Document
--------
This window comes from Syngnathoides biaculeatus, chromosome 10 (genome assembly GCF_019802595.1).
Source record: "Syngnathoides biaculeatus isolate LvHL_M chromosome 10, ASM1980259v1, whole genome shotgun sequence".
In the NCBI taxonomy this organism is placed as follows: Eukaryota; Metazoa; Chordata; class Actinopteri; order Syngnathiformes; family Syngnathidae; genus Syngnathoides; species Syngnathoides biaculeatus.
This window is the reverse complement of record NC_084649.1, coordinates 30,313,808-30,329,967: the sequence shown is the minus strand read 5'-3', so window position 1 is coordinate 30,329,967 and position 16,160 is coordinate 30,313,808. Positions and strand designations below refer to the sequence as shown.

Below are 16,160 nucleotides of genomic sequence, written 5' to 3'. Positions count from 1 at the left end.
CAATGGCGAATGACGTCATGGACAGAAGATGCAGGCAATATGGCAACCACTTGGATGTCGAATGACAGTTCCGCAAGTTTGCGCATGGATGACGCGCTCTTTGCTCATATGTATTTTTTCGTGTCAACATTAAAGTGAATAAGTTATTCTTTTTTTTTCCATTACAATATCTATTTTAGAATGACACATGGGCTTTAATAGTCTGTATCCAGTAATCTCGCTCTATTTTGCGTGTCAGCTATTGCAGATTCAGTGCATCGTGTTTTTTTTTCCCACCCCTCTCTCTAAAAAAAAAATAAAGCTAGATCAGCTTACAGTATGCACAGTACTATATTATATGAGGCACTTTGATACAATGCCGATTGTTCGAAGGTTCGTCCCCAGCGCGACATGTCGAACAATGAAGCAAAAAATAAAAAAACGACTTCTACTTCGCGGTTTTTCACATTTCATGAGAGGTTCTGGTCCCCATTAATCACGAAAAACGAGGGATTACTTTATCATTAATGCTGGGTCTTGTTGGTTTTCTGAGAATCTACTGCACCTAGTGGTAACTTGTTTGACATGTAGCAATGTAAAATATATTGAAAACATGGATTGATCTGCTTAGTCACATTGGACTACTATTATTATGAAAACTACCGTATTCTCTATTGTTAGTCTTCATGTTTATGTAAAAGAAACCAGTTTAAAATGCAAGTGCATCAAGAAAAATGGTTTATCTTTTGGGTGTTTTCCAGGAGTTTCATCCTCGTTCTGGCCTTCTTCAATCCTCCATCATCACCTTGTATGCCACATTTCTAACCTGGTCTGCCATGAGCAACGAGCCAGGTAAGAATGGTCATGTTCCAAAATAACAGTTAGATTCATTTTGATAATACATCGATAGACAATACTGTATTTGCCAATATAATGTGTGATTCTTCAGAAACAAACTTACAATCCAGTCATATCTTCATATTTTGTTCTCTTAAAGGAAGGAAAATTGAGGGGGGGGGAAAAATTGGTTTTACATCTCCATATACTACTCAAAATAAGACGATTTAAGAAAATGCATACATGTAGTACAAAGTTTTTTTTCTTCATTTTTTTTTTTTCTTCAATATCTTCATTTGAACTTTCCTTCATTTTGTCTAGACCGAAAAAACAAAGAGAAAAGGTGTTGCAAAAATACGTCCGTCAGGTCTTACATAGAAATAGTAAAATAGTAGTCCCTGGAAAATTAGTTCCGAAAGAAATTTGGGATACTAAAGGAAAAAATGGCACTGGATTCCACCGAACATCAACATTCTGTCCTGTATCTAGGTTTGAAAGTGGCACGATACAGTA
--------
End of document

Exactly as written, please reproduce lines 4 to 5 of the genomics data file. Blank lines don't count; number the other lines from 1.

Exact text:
This window is the reverse complement of record NC_084649.1, coordinates 30,313,808-30,329,967: the sequence shown is the minus strand read 5'-3', so window position 1 is coordinate 30,329,967 and position 16,160 is coordinate 30,313,808. Positions and strand designations below refer to the sequence as shown.

Below are 16,160 nucleotides of genomic sequence, written 5' to 3'. Positions count from 1 at the left end.